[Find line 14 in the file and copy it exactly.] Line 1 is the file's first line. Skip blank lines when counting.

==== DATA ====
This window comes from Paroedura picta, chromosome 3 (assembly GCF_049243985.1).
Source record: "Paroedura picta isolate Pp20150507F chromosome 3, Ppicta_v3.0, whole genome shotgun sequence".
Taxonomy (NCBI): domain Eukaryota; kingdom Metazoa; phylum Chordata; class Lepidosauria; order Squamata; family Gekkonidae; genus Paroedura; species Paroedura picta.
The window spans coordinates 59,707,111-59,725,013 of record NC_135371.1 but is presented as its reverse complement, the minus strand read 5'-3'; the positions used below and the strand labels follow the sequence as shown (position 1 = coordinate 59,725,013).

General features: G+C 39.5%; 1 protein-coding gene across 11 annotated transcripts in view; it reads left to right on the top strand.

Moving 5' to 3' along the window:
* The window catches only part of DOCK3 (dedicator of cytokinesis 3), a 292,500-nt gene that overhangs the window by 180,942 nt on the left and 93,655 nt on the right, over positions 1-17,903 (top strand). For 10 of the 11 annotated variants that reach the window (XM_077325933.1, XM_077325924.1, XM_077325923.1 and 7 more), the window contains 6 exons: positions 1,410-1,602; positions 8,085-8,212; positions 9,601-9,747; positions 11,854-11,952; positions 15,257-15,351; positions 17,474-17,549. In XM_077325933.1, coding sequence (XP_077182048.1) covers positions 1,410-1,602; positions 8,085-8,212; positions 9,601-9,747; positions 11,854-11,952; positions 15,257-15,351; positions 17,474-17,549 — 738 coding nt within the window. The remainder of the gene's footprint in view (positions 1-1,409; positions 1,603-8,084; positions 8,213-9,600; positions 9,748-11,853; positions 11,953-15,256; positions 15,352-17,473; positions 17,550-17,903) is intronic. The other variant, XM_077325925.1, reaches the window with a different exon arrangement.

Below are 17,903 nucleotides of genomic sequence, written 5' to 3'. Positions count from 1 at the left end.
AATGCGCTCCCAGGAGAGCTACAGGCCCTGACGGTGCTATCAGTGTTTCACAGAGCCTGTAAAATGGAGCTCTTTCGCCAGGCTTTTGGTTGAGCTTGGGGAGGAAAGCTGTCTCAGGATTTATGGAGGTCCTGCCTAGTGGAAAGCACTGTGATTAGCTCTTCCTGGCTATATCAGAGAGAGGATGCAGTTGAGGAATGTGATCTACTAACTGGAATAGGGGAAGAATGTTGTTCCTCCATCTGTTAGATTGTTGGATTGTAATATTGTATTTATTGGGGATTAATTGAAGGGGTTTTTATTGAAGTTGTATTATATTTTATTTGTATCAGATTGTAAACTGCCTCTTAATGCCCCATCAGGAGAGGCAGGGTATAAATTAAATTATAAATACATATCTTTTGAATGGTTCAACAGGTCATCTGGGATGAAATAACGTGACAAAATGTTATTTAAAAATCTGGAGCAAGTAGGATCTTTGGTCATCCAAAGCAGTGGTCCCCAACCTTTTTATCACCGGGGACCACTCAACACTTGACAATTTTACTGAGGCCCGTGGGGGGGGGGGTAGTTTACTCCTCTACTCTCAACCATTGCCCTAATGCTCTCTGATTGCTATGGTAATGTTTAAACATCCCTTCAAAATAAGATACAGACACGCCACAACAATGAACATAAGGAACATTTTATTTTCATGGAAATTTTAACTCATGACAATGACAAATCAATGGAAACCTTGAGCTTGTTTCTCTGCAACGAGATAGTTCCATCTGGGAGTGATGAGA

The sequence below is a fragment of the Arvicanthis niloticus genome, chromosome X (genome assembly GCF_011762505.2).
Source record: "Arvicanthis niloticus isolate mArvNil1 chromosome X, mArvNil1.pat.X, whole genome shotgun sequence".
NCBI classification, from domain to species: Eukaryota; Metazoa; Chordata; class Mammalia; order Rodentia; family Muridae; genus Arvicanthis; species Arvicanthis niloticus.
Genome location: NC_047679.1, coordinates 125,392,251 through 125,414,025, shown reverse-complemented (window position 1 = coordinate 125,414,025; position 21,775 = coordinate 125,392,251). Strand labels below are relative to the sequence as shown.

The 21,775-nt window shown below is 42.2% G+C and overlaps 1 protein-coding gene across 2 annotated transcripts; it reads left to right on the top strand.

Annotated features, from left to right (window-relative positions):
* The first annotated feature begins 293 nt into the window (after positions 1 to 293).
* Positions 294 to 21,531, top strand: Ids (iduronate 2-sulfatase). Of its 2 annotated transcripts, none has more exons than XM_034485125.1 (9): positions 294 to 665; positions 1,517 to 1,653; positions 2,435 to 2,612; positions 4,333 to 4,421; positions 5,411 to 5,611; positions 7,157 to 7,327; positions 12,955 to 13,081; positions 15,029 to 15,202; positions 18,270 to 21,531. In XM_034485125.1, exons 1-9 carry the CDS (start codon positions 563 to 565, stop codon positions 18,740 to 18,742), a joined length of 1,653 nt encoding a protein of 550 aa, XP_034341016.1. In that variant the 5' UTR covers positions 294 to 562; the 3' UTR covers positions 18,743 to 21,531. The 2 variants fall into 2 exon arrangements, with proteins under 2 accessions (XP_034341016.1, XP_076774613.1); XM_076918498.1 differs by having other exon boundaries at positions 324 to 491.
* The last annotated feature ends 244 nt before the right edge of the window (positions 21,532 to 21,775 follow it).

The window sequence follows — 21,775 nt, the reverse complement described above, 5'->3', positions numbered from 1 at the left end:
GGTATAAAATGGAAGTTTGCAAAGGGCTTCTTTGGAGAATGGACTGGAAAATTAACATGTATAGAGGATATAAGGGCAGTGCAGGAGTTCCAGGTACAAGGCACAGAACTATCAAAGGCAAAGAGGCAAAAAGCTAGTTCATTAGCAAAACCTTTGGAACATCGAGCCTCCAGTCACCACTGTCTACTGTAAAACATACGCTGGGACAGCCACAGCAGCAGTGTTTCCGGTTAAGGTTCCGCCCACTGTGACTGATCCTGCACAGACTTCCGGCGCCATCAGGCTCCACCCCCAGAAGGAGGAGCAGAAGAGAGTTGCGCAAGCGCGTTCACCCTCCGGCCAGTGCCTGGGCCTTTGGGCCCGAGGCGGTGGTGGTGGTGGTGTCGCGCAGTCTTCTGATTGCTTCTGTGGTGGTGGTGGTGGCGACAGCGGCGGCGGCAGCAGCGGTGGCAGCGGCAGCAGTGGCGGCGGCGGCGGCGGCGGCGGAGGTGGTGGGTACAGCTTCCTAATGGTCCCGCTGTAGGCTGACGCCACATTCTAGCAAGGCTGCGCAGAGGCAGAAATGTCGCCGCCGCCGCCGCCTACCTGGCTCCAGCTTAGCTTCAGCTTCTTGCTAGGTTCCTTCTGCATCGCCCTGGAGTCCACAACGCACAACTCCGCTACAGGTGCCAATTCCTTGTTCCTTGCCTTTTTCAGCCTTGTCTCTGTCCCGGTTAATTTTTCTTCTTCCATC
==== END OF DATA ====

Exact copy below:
The 21,775-nt window shown below is 42.2% G+C and overlaps 1 protein-coding gene across 2 annotated transcripts; it reads left to right on the top strand.